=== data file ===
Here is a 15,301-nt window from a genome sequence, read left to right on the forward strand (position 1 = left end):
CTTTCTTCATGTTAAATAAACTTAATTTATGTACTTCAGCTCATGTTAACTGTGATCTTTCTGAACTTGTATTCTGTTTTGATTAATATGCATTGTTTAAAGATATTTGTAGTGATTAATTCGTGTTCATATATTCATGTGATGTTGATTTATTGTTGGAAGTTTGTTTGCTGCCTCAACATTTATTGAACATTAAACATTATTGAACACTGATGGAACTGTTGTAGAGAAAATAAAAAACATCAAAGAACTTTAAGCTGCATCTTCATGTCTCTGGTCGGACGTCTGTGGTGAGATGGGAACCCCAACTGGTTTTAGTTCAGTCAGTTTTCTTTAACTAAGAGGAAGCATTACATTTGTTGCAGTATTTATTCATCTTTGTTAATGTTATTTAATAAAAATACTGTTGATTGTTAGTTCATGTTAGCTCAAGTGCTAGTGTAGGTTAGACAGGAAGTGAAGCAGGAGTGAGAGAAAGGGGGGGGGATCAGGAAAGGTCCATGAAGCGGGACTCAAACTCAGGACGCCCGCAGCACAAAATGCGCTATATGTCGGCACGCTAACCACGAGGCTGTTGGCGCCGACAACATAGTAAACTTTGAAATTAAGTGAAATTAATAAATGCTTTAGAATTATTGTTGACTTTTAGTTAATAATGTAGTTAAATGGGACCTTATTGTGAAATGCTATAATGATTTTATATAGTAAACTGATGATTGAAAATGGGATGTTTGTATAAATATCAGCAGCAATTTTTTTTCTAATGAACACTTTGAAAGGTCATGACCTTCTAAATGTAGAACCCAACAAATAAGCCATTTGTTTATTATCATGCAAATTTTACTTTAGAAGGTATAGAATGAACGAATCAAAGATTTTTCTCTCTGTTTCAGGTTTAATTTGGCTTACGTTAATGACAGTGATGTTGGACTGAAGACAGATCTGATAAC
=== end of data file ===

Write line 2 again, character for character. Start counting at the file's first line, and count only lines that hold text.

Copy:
CTTTCTTCATGTTAAATAAACTTAATTTATGTACTTCAGCTCATGTTAACTGTGATCTTTCTGAACTTGTATTCTGTTTTGATTAATATGCATTGTTTAAAGATATTTGTAGTGATTAATTCGTGTTCATATATTCATGTGATGTTGATTTATTGTTGGAAGTTTGTTTGCTGCCTCAACATTTATTGAACATTAAACATTATTGAACACTGATGGAACTGTTGTAGAGAAAATAAAAAACATCAAAGAACTTTAAGCTGCATCTTCATGTCTCTGGTCGGACGTCTGTGGTGAGATGGGAACCCCAACTGGTTTTAGTTCAGTCAGTTTTCTTTAACTAAGAGGAAGCATTACATTTGTTGCAGTATTTATTCATCTTTGTTAATGTTATTTAATAAAAATACTGTTGATTGTTAGTTCATGTTAGCTCAAGTGCTAGTGTAGGTTAGACAGGAAGTGAAGCAGGAGTGAGAGAAAGGGGGGGGGATCAGGAAAGGTCCATGAAGCGGGACTCAAACTCAGGACGCCCGCAGCACAAAATGCGCTATATGTCGGCACGCTAACCACGAGGCTGTTGGCGCCGACAACATAGTAAACTTTGAAATTAAGTGAAATTAATAAATGCTTTAGAATTATTGTTGACTTTTAGTTAATAATGTAGTTAAATGGGACCTTATTGTGAAATGCTATAATGATTTTATATAGTAAACTGATGATTGAAAATGGGATGTTTGTATAAATATCAGCAGCAATTTTTTTTCTAATGAACACTTTGAAAGGTCATGACCTTCTAAATGTAGAACCCAACAAATAAGCCATTTGTTTATTATCATGCAAATTTTACTTTAGAAGGTATAGAATGAACGAATCAAAGATTTTTCTCTCTGTTTCAGGTTTAATTTGGCTTACGTTAATGACAGTGATGTTGGACTGAAGACAGATCTGATAAC